Day 24: junction of 193 & 501 to Ojo del Dado, ~26 miles, ~442 miles total
Back home, a good weather weekend often means a flurry of emails go out about organizing a trip for the upcoming dates; sometimes a trip gets moved to/or planned for a Friday.
Today included a tall peak that could tempt our friends back home based on prominence. But they may not have wanted the rest of the day, post-summit. Our Cascades endeavors often entail bushwacking, brush bashing, 3rd and 4th class conditions, summit stays of 15 minutes, the day ending with a road walk back to the cars by headlamp. Equating to great trips. But somehow I don’t think we could have convinced them that summiting a 11,301 foot extinct volcano would be as fun. Maybe.
Hike on Friday, 5/16
Climb up 11,301′ Mt. Taylor via dirt trail. See patches of snow and views to Albuquerque, Arizona, and Colorado. Enjoy breakfast on the summit.
Descend trail for a mile. Then gently descend on dirt forest roads for another 23 miles of road.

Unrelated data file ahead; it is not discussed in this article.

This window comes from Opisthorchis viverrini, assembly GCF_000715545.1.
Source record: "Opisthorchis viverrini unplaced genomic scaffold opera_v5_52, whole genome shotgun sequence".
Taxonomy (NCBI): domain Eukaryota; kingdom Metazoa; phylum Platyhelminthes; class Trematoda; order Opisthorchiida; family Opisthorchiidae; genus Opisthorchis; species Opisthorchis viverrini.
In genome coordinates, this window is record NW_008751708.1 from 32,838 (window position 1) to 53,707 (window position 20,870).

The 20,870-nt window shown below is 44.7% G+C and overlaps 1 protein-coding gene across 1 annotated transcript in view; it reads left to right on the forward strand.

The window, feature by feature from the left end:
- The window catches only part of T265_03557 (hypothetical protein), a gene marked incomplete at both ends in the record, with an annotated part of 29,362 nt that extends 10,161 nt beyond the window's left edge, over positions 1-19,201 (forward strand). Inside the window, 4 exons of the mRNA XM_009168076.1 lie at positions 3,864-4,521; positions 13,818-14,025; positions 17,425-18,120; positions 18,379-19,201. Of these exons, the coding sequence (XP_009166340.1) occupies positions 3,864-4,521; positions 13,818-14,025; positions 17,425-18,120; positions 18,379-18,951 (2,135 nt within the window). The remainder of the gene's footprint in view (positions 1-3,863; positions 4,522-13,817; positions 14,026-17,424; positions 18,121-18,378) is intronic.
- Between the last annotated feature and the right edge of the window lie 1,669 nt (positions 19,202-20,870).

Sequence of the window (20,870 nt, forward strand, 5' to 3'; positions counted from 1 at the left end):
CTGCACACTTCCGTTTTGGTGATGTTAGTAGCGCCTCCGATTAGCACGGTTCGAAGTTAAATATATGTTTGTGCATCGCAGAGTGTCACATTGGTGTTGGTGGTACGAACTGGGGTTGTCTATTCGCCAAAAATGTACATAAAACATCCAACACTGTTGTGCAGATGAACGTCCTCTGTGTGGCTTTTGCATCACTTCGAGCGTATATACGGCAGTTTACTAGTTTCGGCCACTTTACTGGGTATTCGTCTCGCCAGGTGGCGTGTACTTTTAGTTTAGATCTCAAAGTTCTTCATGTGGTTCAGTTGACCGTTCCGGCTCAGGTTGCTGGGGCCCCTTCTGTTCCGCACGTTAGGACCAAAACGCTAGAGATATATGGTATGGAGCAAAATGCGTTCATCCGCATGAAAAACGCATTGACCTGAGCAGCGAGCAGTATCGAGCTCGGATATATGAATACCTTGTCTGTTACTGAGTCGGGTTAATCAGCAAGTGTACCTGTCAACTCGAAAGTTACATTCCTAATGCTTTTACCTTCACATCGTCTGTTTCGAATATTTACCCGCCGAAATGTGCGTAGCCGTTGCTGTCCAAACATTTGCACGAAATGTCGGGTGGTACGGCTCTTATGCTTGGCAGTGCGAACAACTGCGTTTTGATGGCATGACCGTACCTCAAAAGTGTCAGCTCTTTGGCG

Stop at one good clean spring for water (American Spring). Observe the somewhat feral horse wandering around the trough and broken fence. Get some water. Hike on to a tank with okay water. Pick up a liter each. Wrongly assume that you can get better water a few miles later (darn the water report becoming out of date in a few days time). Hike to the next tank and find it dry.
Hike on, uncertain whether it’ll take 9 miles or 18 miles to get to the next water. Know that you have less than two liters of water as you enter the warmer grasslands and woodlands of Antelope Flats. Keep hiking steadily, not knowing which of the next three sources will have water.
Grab two liters of silty, smelly, poor excuse for water from a trodden, shallow cattle tank. Hope you don’t have to drink it. Hike on three plus miles.
7:30 reach Ojo del Dado. A small gorge with clearish water no longer fenced off from cattle. Feel grateful. Descend what should be a fun rock scramble, but less so on tired feet to water. Get shoes covered in cow poo water. Stumble out of gorge. Camp after dusk. Filter water.
Contemplate the modern convenience that most people in the United States can regularly walk less than 100 feet to a faucet from which potable water flows. Do not take this for granted.
Finish dinner. Hydrated. Fed. About to rest. Feel grateful that the CDT isn’t too tamed yet.